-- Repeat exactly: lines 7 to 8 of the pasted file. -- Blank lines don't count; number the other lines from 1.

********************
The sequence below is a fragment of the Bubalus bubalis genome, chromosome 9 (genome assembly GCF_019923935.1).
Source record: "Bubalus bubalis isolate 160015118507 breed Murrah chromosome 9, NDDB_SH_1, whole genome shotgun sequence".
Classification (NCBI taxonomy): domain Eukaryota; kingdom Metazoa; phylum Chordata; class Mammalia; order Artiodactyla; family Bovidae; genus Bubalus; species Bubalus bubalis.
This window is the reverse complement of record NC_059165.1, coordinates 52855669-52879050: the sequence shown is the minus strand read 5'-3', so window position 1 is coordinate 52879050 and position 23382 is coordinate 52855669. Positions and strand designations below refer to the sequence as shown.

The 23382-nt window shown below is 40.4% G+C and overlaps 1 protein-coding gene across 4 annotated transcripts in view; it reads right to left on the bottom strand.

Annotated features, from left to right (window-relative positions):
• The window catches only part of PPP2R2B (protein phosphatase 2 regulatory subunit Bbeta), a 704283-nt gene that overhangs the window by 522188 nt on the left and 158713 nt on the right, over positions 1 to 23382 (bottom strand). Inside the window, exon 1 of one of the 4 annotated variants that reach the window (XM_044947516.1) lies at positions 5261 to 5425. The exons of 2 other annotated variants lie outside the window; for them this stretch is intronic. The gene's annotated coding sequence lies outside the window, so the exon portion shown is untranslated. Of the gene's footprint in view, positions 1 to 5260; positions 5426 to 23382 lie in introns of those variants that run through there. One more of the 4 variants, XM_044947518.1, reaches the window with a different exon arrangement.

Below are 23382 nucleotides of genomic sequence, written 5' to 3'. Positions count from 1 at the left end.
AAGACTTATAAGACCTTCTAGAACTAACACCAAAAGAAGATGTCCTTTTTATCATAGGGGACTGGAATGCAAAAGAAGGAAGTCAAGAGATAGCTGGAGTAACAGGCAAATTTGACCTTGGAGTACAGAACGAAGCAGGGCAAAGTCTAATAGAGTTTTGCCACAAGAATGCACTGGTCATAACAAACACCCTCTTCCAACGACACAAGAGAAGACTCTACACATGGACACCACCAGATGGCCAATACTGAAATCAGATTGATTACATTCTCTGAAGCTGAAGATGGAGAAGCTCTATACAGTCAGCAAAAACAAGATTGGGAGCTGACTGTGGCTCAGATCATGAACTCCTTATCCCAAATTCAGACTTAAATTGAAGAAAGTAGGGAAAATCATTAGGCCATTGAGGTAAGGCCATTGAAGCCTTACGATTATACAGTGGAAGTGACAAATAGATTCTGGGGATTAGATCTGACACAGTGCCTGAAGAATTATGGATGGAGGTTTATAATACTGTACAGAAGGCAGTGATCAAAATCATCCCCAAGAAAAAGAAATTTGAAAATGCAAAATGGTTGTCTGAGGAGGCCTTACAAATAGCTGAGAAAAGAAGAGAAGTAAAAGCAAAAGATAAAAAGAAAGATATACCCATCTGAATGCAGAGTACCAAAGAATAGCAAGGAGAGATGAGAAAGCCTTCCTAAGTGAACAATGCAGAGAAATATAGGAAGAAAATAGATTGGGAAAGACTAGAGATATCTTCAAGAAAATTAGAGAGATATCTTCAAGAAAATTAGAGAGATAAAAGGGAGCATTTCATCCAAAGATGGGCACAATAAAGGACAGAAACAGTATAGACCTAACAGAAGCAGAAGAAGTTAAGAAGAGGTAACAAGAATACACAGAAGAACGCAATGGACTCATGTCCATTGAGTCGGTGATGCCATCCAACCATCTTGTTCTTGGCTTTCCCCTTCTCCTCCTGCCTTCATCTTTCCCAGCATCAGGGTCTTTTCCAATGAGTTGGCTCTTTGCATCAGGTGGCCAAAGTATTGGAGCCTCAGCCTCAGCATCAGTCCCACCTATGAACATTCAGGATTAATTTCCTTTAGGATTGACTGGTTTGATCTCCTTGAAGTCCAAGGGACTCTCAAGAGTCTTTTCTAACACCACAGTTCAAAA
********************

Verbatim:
• The window catches only part of PPP2R2B (protein phosphatase 2 regulatory subunit Bbeta), a 704283-nt gene that overhangs the window by 522188 nt on the left and 158713 nt on the right, over positions 1 to 23382 (bottom strand). Inside the window, exon 1 of one of the 4 annotated variants that reach the window (XM_044947516.1) lies at positions 5261 to 5425. The exons of 2 other annotated variants lie outside the window; for them this stretch is intronic. The gene's annotated coding sequence lies outside the window, so the exon portion shown is untranslated. Of the gene's footprint in view, positions 1 to 5260; positions 5426 to 23382 lie in introns of those variants that run through there. One more of the 4 variants, XM_044947518.1, reaches the window with a different exon arrangement.

Below are 23382 nucleotides of genomic sequence, written 5' to 3'. Positions count from 1 at the left end.